This morning MassChallenge hosted a virtual summit focused on innovation in the time of the coronavirus. This comes amid the growing number of coronavirus cases in the United States. As of today the World Health Organization reported over 42,000 cases in the U.S. alone.
This rising number has resulted in a slew of innovations to address some of the most pressing questions, including testing, treating and tracking the disease. But, like many other industries, startups are still learning about the need.
Nick Doughty, managing director of MassChallenge HealthTech, posed the question of what innovators need to know about how the government and public health officials are addressing this virus, to a panelist of insiders. Viewers got some good, and bad news from the speakers.
"I do have some good news, which is that there is nothing about this virus or outbreak that can't be tackled with our traditional public health playbook," Margaret Bourdeaux, research director at Harvard Medical School, said during the panel discussion. "So that's great. We know what to do and what the plan has to be, but executing on that is going to require a lot of American camaraderie and ingenuity."
Bourdeaux noted that other countries who have had success flatting the curve have followed four main steps. The first is identifying cases, which will take massive testing efforts. Thus far, testing efforts have posed a challenge for the country. According to a report by Oxford University's Our World in Data, the per capita number of tests in the U.S. is 40 times lower than that in South Korea.
Last week a slew of take-home testing kits were scheduled to be launched, however the majority of these of offerings have since been rescinded, or hang in doubt, thanks to new warnings and regulatory clarifications issued this weekend by the FDA. It is important to note these are not the only testing efforts. Several industry players, such as Roche, are also creating new tests.
Second, Bourdeaux said successful countries have strengthened their abilities to implement contact tracing, meaning pinpointing which individuals have been exposed to a person with the virus.
Third, countries have to be able to support safely isolating patients who have been infected with the disease. But this will take what she calls some TLC, which could come in the form of digital tools.
"It's extremely difficult to be isolated, sick and not be able to be supported," she said. "I think what we have learned from other outbreaks is ... how to be with people without physically touching them."
Fourth, countries who have been able to get control of the virus have been able to support quarantine for those who have been exposed to the virus, but are not sick.
"We can do all those things, those things have been done [before] in the United States ... It does require innovation," she said. "Until that framework has come together, we do have to lean in on physical distancing, because that is the only thing we can do to break transmission. Once we start rolling out testing, contract tracing, safe and supportive isolation, and quarantine, we can start to relax those measures, and right now it's up to us. My only concern is not aligning policy and executing on the plan, then I'm worried."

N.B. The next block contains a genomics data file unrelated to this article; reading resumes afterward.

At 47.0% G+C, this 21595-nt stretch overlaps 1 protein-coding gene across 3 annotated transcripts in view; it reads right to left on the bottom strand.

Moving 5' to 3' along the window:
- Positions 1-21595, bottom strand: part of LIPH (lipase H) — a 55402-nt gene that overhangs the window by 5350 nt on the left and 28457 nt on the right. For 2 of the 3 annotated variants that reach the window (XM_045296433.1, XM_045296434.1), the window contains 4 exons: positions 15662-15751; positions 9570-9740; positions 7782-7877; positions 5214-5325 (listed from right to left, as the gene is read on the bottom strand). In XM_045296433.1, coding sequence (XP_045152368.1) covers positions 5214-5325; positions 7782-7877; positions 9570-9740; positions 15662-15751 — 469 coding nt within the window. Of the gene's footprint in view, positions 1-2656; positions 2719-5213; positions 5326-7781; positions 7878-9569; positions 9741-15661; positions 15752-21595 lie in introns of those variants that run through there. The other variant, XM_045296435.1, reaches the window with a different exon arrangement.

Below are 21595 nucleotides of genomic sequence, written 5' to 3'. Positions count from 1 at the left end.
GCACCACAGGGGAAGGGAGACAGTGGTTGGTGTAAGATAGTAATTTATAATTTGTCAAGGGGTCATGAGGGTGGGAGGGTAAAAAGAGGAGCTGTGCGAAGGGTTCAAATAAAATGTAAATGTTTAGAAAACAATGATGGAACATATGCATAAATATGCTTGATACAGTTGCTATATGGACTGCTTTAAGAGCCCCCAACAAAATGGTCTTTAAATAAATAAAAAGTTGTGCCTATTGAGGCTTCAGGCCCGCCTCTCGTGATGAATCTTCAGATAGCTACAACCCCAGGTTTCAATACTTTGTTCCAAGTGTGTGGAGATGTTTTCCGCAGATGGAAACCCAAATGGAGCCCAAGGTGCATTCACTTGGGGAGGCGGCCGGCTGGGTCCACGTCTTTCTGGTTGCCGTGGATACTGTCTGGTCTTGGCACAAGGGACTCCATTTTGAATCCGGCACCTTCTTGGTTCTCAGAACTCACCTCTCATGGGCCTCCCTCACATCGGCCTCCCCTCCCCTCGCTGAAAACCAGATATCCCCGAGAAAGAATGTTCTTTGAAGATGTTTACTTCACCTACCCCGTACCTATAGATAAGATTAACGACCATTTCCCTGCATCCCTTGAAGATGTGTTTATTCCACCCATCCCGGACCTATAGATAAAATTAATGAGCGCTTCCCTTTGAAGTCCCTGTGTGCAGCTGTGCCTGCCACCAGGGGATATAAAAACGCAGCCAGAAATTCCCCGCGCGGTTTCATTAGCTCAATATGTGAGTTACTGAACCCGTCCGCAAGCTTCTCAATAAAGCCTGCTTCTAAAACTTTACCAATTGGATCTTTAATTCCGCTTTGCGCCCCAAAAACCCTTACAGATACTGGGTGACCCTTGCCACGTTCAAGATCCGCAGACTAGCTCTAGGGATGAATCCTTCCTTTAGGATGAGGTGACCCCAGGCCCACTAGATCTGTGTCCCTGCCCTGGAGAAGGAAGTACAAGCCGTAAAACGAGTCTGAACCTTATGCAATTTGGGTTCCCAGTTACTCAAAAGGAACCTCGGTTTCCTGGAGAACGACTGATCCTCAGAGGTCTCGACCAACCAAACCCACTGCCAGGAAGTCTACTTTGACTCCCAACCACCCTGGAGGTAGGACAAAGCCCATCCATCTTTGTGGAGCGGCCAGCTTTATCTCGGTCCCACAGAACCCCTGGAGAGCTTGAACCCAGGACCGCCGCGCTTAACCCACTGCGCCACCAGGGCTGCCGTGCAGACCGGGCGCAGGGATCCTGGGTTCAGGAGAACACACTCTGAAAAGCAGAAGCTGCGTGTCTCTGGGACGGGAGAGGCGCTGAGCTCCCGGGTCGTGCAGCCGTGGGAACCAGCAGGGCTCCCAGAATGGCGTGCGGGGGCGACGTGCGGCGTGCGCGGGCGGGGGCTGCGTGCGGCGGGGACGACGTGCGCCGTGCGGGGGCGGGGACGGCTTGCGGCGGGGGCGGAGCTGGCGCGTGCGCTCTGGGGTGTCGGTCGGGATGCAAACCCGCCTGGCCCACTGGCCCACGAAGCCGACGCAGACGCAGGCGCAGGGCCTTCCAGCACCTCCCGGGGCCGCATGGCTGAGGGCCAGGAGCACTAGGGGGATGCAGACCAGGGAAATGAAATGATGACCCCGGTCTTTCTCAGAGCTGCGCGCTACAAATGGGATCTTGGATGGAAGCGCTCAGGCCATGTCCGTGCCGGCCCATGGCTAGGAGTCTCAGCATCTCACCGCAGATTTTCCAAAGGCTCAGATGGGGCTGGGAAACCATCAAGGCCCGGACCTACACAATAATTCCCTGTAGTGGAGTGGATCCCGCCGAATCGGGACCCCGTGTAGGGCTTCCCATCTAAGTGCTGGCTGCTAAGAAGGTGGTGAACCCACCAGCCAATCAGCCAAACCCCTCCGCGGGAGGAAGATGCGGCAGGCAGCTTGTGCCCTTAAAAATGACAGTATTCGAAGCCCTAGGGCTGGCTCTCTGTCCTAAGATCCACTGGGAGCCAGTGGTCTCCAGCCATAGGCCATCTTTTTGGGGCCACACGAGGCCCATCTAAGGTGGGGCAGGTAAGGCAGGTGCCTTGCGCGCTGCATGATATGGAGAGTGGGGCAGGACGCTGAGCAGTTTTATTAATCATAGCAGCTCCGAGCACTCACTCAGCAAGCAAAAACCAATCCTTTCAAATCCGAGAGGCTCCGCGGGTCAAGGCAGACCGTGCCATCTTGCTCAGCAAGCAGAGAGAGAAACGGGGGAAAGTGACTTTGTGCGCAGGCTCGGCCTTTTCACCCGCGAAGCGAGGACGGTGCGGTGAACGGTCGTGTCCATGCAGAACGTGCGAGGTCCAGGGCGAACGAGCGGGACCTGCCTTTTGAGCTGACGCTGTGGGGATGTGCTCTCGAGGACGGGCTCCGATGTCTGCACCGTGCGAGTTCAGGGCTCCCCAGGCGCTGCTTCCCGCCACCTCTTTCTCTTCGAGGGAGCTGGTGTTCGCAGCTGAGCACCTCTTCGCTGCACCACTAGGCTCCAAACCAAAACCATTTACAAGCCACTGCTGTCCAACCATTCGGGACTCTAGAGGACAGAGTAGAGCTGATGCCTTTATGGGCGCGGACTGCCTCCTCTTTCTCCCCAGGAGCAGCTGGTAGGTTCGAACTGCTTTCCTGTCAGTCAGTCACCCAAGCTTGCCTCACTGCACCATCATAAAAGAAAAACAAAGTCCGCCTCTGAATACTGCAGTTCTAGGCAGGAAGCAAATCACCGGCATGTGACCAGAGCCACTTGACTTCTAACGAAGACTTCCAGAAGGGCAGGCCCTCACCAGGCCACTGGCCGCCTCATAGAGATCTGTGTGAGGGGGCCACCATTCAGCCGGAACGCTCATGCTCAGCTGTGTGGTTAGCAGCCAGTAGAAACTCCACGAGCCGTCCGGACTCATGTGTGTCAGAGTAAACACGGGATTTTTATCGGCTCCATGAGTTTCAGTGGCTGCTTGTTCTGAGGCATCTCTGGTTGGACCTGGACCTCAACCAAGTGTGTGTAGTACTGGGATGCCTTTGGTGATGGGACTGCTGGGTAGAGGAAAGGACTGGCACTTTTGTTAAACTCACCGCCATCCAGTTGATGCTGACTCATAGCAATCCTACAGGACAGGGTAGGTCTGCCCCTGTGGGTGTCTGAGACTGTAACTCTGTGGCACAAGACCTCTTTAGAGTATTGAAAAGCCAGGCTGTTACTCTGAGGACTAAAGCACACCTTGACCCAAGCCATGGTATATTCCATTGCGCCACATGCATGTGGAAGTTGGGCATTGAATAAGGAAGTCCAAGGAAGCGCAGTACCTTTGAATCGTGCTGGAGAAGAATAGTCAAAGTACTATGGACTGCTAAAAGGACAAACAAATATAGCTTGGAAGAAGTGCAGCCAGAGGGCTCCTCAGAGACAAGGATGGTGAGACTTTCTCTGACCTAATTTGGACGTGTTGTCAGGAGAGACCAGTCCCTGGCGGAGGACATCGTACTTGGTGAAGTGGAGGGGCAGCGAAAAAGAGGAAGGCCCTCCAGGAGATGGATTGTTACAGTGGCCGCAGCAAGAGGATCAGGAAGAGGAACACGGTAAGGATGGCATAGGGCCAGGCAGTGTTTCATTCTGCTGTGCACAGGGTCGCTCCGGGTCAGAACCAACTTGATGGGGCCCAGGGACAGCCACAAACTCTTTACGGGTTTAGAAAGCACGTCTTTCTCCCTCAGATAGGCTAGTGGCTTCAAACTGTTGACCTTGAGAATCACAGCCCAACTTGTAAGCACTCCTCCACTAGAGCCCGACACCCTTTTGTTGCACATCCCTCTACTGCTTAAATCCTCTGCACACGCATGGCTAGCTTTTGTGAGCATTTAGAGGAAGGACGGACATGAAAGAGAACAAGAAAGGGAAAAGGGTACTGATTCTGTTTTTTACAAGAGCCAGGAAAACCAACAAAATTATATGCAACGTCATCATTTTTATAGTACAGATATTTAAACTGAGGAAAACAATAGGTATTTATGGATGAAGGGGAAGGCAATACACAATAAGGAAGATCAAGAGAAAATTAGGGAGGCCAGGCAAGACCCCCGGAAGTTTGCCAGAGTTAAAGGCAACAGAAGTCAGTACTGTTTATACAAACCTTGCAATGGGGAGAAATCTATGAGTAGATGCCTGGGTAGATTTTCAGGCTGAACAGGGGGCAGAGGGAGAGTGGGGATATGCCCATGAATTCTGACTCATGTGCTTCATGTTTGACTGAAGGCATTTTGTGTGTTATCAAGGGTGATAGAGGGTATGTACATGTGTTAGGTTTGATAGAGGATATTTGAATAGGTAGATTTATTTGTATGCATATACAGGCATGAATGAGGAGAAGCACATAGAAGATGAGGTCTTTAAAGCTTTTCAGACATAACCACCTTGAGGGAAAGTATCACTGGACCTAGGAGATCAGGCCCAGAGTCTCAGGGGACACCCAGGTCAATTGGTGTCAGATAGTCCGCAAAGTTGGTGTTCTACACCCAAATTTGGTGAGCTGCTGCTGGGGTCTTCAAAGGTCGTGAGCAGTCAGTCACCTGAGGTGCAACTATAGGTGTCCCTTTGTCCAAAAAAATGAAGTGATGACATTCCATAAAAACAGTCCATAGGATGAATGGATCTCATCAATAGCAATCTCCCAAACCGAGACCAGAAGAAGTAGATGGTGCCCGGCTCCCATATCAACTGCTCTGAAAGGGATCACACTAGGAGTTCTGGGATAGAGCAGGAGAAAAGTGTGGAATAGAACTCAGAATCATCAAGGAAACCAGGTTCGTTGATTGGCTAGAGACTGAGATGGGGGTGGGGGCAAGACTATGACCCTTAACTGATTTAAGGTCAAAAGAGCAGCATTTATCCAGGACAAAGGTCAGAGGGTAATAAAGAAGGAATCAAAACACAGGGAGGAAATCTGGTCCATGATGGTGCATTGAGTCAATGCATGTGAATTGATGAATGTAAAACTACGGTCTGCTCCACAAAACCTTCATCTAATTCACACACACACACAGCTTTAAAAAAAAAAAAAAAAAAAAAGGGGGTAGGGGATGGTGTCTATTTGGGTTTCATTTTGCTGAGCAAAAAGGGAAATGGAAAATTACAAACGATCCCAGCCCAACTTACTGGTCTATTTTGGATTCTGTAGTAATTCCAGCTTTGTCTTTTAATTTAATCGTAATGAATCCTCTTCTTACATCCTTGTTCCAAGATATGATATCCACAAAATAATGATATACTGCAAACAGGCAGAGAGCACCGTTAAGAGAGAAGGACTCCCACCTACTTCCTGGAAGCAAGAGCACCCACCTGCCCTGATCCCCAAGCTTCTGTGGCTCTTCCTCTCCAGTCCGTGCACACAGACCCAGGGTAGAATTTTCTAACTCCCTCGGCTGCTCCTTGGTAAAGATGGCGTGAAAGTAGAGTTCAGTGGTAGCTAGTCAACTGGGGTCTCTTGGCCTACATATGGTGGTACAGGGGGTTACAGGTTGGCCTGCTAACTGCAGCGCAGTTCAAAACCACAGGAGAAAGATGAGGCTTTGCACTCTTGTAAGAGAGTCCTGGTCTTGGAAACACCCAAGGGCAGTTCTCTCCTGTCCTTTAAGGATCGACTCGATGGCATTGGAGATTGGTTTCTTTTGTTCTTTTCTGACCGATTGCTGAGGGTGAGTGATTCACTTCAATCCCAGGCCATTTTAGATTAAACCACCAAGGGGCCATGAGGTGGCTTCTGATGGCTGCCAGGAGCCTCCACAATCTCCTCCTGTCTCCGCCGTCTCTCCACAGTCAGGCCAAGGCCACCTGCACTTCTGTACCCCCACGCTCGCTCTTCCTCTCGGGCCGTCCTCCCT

While the world is currently quarantining, it's important to remember the well-being of those at home, particularly the senior population, said Charlotte Yeh, chief medical officer at AARP.
"I don't want to forget about the person who is isolated and lonely, who is not connected. Think about easy plug-and-play if relying on voice technology and telephone calls," Yeh said. "Think about the hearing impaired, that is, two-thirds of everybody 70 and older. Are you thinking about captioning? What can you do with Bluetooth? What are you doing to test the hearing and making sure they can communicate clearly? This is a great opportunity for the innovators out there, so I think we have real positivity that can come out of this."
Across sectors there is unity on what needs to be done, said Juliette Kayyem, cofounder and CEO of Grip Mobility and a national security analyst for CNN. However, in the U.S. there is a lot of variation in quarantine requirements between states and even cities. She noted that this means the private sector has to be responsible for their employees.
"None of it gets done with a hodgepodge social isolation standard. We are the only country besides Brazil now without a strong national focus on a stay-at-home campaign ... so in the absence of that we look to other leadership," Kayyem said. "We saw it with governors and mayors. You saw it with CEOs. Twitter did it immediately. My advice to everyone here – everyone is a president – your capacity to control or set standards for good behavior for employees, and serve as a model for your conduct, and ability to help in a system that is not being unified."
While there may not be a central strategy for the entire U.S., Kayyem said that the private sector is busy organizing, and there are sources for startups to look up ways to help.
"There has been really good NGO and private-sector organization," she said. "There is a website called COVID-19 Action Tracker. It gives a list by state of how you can contribute resources, personnel, expertise and data management. Good news is the plan is sound and agreed upon by everyone who knows the field."